Judge orders tech school to halt deceptive practices
Posted August 27, 2013
Raleigh, N.C. — A Superior Court Judge issued an order Monday to temporarily bar a for-profit educational company from advertising or offering any educational products or services in North Carolina.
Attorney General Roy Cooper said his office is seeking a permanent ban against Thomas Healthcare Institute Inc. and refunds for students.
“Students seeking to improve their skills and launch new careers instead found themselves out several hundred dollars with little or nothing to show for it,” Cooper
The North Carolina Board of Community Colleges revoked Thomas Healthcare Institute’s license to teach vocational classes in February for failure to meet required instructional and financial standards. Even without the required license, Thomas Healthcare Institute continued to advertise and offer vocational and exam preparation courses in Greensboro and Raleigh, according to a lawsuit filed by the Attorney General's Office..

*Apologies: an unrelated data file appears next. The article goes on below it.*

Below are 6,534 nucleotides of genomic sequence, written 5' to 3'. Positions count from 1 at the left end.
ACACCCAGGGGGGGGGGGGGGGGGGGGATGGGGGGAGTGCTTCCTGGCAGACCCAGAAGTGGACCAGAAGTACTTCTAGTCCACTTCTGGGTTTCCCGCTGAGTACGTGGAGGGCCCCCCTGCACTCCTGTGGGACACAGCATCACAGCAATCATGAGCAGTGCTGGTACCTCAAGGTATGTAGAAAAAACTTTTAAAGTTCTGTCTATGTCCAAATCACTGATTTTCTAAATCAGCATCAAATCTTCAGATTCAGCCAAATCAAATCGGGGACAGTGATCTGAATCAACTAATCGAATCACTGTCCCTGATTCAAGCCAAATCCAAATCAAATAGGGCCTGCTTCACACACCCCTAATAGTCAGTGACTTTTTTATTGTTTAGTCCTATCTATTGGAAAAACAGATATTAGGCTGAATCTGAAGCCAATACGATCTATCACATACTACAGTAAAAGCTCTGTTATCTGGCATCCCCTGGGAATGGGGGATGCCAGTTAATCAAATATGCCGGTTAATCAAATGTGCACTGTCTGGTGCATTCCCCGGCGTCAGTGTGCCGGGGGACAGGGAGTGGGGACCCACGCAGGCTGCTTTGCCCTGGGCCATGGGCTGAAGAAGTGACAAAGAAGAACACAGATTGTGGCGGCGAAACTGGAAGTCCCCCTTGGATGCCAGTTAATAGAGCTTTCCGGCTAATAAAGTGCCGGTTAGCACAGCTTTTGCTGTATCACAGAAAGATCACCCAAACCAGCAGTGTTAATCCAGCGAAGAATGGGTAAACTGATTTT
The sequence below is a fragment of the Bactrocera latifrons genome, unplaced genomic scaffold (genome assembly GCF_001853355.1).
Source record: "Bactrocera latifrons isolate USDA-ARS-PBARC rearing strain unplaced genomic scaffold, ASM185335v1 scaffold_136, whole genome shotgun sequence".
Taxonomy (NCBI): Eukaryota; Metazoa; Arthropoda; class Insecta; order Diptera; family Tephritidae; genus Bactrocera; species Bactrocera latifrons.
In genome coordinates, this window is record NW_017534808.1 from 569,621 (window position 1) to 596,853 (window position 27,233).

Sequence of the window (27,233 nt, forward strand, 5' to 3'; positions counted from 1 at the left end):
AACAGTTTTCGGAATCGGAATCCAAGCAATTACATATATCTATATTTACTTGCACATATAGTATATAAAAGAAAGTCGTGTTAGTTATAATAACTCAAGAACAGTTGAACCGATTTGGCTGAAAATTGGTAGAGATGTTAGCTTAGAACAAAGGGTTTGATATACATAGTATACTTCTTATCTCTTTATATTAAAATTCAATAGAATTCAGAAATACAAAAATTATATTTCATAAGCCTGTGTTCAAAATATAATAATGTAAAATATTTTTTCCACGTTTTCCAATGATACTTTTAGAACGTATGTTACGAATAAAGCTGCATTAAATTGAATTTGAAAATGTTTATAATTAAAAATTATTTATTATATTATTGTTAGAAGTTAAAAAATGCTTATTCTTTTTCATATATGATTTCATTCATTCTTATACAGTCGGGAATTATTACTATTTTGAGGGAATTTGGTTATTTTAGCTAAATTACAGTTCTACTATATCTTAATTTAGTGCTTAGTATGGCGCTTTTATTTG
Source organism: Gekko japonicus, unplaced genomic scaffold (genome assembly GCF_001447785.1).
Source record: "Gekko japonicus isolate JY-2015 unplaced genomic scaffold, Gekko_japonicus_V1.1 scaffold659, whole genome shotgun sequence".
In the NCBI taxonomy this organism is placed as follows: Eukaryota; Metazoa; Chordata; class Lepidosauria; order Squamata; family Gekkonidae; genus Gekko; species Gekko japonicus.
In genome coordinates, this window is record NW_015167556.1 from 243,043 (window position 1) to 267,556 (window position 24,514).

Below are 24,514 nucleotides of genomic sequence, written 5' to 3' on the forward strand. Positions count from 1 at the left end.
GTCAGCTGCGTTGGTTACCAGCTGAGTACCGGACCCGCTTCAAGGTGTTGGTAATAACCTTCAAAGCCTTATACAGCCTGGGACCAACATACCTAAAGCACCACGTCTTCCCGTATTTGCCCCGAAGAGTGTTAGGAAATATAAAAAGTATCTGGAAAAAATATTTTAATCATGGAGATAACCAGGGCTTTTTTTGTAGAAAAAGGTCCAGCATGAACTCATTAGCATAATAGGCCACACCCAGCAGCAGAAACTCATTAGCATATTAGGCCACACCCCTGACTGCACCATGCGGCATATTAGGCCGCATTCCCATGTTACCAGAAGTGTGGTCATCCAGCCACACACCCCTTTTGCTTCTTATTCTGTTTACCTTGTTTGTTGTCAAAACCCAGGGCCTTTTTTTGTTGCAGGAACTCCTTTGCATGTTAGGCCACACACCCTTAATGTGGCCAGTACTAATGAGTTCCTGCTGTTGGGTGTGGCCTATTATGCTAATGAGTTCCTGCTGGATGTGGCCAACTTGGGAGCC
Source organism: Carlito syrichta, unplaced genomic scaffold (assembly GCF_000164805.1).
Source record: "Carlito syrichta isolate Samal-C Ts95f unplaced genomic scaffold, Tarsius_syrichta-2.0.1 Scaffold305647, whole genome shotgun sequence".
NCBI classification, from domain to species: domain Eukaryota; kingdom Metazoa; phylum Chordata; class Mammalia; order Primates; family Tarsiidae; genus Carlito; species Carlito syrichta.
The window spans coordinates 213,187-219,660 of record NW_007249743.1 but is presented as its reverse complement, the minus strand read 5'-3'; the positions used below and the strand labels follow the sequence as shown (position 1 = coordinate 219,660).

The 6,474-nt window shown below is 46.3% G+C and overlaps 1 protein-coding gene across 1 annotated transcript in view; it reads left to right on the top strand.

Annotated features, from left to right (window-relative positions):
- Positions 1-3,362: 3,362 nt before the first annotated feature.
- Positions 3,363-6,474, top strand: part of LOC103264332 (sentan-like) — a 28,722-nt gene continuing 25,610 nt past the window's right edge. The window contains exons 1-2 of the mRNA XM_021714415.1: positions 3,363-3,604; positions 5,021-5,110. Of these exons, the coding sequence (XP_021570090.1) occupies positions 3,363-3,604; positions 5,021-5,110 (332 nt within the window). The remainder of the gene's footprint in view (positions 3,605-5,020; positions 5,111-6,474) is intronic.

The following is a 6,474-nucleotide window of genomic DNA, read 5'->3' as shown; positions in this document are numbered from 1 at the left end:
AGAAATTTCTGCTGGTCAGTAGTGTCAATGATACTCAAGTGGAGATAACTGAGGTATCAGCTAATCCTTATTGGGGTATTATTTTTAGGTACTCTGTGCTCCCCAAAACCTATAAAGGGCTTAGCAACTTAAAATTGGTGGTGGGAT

A former instructor filed an affidavit with the lawsuit claiming that Thomas Healthcare Institute moved its Greensboro location from a rented room at Moses Cone Hospital to an Econo Lodge along Interstate 40 near Burlington in early 2013. The instructor, who taught phlebotomy and EKG courses, said the room was unsuitable for medical training and that students were upset about commuting to Burlington after paying for a course they believed would be taught in Greensboro. She said the company owner threatened her job when she complained, but she resigned when she learned the firm had lost its state license.
The lawsuit also alleges that some students weren't provided refunds after classes were canceled without notice.
“Always check out a trade school or vocational program thoroughly before you pay any money to enroll,” Cooper said. “Also, remember that your local community college may offer the training you need at a fraction of the cost.”